Papal Infallibility ~ Robert J. Siscoe

There is a great deal of confusion over the issue of papal infallibility, which prevents the pope from erring when defining doctrines for the universal Church. Many erroneously believe that the charism would prevent a person raised to the Pontificate from erring when speaking on matters of faith and morals. In reality, the charism of infallibility only prevents the pope from erring in limited circumstances. (12)

Infallibility is not to be confused with inspiration, which is a positive divine influence that moves and controls a human agent in what he says or writes; nor is it to be confused with Revelation, which is the communication of some truth by God through means which are beyond the ordinary course of nature.(13) Infallibility pertains to safeguarding and explaining the truths already revealed by God, and contained within the deposit of faith (14), which was closed with the death of the last apostle. (15) Since infallibility is only a negative charism (gratia gratis data), it does not inspire a pope to teach what is true or even defend revealed truths, nor does it “make the pope’s will the ultimate standard of truth and goodness” (16), but simply prevents him from teaching error under certain limited conditions.

During Bishop Gasser’s address at Vatican I, he said:

"In no sense is pontifical infallibility absolute, because absolute infallibility belongs to God alone, Who is the first and essential truth, and Who is never able to deceive or be deceived. All other infallibility, as communicated for a specific purpose, has its limits and its conditions under which it is considered to be present. The same is valid in reference to the infallibility of the Roman Pontiff. For this infallibility is bound by certain limits and conditions... "(17)

The conditions for Papal Infallibility were subsequently defined by Vatican I as follows:

"We teach and define as a divinely revealed dogma that when the Roman pontiff speaks ex cathedra, that is, when, in the exercise of his office as shepherd and teacher of all Christians, in virtue of his supreme apostolic authority, he defines a doctrine concerning faith or morals to be held by the whole Church, he possesses, by the divine assistance promised to him in blessed Peter, that infallibility which the divine Redeemer willed his Church to enjoy in defining doctrine concerning faith or morals." (18)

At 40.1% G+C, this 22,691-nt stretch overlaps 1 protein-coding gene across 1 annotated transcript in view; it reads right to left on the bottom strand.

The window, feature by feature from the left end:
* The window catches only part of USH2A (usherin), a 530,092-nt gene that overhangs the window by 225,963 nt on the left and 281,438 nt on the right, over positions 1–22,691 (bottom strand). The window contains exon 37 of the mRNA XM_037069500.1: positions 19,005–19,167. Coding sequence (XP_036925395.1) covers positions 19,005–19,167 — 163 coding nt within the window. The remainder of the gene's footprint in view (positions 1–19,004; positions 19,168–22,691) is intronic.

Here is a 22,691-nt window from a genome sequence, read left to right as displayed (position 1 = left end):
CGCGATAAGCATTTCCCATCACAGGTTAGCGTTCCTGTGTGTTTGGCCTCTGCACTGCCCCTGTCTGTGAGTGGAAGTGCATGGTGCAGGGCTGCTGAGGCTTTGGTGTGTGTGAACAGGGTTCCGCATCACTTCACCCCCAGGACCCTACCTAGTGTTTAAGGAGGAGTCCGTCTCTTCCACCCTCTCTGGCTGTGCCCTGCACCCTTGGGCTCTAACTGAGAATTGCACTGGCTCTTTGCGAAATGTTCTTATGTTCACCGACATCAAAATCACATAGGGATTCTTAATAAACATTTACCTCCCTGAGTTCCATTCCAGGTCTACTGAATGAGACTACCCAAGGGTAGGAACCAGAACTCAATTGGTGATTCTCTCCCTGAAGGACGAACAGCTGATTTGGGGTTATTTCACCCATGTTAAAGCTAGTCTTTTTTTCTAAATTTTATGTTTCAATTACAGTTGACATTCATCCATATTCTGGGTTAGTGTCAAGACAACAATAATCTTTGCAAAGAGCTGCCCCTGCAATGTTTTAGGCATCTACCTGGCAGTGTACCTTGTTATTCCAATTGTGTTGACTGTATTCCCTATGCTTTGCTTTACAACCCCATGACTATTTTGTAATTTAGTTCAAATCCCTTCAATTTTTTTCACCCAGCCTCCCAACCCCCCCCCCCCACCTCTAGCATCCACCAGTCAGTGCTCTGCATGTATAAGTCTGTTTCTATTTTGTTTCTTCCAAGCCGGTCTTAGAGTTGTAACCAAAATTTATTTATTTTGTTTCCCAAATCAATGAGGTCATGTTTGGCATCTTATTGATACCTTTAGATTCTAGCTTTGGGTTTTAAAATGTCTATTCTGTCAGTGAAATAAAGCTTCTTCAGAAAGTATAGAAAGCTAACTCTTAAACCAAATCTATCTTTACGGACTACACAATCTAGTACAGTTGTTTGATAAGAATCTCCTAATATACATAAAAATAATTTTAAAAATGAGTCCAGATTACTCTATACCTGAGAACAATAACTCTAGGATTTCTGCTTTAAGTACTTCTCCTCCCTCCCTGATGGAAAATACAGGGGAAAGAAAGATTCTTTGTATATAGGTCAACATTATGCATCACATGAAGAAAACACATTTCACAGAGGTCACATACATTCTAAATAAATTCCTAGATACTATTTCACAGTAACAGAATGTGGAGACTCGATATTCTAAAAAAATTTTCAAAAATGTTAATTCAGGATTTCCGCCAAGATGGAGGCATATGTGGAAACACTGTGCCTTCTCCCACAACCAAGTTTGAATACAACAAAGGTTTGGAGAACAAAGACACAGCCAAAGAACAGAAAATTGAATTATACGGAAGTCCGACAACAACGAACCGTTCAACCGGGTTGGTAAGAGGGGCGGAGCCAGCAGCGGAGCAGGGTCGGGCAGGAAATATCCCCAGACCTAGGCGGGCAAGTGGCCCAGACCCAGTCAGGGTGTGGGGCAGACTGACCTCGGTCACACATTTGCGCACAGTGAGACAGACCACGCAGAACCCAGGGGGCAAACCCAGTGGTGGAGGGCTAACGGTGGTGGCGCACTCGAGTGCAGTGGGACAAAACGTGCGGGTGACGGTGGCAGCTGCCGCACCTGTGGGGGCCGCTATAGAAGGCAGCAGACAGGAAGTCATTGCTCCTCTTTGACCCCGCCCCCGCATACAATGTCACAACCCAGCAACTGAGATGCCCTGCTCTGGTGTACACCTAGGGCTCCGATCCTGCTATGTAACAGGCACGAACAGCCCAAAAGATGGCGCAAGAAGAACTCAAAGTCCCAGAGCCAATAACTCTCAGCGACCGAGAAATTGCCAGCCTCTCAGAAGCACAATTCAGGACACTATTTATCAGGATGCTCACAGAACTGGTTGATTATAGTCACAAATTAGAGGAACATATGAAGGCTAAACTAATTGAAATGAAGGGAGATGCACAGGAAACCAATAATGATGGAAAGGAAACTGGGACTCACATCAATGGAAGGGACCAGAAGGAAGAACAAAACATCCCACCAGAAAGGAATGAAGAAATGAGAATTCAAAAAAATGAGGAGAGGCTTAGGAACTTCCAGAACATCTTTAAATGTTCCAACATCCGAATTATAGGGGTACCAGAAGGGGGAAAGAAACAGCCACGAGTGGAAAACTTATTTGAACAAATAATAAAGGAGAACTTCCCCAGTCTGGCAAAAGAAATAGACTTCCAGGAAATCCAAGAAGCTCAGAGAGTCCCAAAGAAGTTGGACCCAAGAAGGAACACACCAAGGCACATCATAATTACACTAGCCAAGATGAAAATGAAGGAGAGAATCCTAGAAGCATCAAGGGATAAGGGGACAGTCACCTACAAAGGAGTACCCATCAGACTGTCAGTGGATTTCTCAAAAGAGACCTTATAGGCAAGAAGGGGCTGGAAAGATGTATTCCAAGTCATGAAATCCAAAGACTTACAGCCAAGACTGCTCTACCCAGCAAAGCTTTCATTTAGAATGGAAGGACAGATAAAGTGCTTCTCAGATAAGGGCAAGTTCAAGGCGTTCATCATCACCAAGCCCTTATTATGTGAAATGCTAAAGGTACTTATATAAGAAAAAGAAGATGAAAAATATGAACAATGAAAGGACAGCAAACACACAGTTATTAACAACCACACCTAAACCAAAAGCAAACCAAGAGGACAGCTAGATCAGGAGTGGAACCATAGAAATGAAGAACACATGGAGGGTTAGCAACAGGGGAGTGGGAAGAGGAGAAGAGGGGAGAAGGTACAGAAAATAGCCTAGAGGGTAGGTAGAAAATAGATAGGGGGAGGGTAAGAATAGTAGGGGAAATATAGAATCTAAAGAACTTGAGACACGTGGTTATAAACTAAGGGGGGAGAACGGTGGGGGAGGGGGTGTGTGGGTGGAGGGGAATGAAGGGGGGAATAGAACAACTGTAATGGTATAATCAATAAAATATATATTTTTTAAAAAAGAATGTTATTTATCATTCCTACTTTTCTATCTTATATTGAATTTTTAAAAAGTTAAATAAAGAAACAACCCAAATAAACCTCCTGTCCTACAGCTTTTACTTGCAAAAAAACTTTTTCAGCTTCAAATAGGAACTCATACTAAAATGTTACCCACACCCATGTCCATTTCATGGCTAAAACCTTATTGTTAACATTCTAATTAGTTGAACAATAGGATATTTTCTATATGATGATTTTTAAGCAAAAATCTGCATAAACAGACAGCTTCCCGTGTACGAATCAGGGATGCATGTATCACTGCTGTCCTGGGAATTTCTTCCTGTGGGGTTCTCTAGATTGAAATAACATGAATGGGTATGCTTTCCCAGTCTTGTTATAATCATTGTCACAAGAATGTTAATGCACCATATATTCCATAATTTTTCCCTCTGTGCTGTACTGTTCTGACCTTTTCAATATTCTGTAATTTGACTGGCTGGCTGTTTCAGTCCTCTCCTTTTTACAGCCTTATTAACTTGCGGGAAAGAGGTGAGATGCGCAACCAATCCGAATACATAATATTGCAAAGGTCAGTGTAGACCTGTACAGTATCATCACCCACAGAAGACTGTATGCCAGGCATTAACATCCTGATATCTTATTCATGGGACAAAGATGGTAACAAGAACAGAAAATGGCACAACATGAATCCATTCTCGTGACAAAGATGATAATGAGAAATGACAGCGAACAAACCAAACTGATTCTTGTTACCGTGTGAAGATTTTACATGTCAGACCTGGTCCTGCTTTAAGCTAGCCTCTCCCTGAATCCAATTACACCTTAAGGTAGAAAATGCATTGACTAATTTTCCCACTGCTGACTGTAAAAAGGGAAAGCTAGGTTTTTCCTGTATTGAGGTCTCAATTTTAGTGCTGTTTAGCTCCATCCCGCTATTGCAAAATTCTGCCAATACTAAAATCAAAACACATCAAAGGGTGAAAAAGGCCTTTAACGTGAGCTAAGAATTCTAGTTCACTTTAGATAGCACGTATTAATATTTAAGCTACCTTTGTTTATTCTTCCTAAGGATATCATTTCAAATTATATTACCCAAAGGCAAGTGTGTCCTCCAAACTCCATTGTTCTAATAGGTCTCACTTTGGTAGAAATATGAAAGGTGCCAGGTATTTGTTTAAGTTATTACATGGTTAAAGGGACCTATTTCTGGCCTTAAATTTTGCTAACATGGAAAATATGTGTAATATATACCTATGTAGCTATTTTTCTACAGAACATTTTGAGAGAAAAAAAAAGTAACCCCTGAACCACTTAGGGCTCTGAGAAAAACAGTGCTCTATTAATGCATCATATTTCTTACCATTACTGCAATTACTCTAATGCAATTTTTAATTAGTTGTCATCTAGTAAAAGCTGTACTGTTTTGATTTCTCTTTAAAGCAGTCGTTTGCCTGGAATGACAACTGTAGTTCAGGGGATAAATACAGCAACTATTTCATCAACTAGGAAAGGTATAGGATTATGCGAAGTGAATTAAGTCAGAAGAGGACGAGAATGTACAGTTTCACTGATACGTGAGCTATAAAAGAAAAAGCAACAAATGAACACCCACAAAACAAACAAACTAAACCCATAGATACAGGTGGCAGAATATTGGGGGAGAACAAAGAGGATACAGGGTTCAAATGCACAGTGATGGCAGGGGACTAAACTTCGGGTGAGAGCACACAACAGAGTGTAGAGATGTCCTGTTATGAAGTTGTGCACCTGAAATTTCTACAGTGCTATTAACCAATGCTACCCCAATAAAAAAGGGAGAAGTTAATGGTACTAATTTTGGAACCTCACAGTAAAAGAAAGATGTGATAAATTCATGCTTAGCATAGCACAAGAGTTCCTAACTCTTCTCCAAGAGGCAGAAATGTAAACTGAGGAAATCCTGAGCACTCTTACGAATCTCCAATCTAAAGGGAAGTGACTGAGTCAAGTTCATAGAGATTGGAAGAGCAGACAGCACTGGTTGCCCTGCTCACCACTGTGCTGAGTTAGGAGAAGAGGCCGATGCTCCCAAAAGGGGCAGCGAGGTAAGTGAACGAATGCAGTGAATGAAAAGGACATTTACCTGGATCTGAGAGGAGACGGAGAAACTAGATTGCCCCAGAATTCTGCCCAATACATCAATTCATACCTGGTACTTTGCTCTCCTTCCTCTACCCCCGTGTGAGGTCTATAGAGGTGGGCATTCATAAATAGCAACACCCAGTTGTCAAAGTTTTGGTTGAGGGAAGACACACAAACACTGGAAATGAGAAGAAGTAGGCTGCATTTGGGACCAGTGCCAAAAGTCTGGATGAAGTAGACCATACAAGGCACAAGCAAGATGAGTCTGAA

Here we see that the divine assistance is present only when a pope, (a) using his supreme apostolic authority in the exercise of his office as teacher of all Christians (b) defines a doctrine, (c) concerning faith and morals, (d) to be held by the universal Church. If any of these conditions are lacking, infallibility is not engaged and error is possible. Therefore, when considering whether a Pope can teach errors regarding faith and morals, we must make three distinctions:

1) A pope teaching as a private person.

2) A pope teaching as pope on matters of faith or morals, but not intending to define a doctrine.

3) A Pope, teaching as Pope, defining a doctrine of faith or morals, to be held by the universal Church.

It is only in the last instance that the charism of infallibility will prevent the Pope from erring. What this means is that, not only can a pope err when teaching as a private theologian, (19) he can also err in official papal documents (20), as long as he does not intend to define a doctrine to be held by the universal Church. (21)

In light of the foregoing, we can see that it is within the realm of possibility for Pope to lose the faith internally, and it is also possible for him to err in teaching the faith externally, provided he does not meet the four conditions set down by Vatican I. To insist on the contrary is to affirm what the Church herself has never taught.

12) see Papal Infallibility and Its Limitations, by R. Siscoe, The Remnant, (online)
13) Catholic Encyclopedia, 1913 Vol XIII (Revelation), p 1
14) Christ’s Church, Van Noort, Idem, p 120
15) Lamentabili Sane, #21, 1907, Pius X
16) Christ’s Church, Van Noort, Idem, p 290
17) The Gift of Infallibility, Idem,p 49
18) Vatican I, Pastor Aeternus, Chapter IV
19) Christ’s Church, Van Noort, Idem, p 292-293
20) Ibid
21) cf. De Silveira, ‘La Nouvelle Messe de Paul VI: Qu'en penser’, p 188-194